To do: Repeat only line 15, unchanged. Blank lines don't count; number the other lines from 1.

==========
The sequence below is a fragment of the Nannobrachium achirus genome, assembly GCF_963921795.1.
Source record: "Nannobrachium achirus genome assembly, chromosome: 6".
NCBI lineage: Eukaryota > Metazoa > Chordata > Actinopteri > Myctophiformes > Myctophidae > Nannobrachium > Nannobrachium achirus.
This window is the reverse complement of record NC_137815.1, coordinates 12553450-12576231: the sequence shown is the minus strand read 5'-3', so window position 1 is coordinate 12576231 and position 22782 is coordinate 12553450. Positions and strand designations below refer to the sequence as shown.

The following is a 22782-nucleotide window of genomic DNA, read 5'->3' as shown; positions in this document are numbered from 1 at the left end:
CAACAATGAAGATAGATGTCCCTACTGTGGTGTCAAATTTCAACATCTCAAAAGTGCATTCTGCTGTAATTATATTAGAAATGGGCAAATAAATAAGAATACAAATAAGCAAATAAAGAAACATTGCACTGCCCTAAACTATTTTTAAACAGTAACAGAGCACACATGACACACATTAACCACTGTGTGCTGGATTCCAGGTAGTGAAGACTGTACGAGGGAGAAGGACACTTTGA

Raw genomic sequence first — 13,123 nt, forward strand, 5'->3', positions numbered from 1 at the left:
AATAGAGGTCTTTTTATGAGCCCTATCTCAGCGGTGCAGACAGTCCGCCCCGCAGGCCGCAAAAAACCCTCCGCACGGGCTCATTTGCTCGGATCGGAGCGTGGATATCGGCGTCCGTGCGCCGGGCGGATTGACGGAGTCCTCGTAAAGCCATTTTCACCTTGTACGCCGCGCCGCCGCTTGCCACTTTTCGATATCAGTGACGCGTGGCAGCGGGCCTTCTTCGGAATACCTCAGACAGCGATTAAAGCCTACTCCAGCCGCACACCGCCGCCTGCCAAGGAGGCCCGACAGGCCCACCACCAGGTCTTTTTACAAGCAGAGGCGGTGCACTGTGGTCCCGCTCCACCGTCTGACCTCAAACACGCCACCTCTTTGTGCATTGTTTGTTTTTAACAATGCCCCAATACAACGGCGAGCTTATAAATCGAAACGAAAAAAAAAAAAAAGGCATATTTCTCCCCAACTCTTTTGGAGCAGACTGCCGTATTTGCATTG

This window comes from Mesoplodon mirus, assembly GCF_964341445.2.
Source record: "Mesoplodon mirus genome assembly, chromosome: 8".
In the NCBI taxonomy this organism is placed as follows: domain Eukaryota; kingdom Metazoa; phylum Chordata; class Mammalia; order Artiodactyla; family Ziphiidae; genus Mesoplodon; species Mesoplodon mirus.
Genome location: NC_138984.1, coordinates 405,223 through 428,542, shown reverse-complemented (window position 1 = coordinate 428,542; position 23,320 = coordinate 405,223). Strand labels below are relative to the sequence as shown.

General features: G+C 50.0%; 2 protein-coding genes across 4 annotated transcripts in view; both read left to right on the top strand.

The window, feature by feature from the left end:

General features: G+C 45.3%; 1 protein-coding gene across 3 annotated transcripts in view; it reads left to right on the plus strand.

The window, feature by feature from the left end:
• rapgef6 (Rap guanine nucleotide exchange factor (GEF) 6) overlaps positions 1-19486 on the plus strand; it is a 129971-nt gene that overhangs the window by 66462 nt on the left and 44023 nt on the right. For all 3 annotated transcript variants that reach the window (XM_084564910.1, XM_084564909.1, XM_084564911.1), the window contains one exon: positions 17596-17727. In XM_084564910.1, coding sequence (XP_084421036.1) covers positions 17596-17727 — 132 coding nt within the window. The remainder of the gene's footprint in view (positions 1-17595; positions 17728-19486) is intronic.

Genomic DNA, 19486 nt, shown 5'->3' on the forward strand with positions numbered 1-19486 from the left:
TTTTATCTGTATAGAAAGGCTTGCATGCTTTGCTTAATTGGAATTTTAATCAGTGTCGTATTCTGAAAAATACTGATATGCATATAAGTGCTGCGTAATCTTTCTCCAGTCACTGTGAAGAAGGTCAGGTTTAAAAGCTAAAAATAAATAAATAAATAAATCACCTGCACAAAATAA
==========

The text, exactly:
General features: G+C 45.3%; 1 protein-coding gene across 3 annotated transcripts in view; it reads left to right on the plus strand.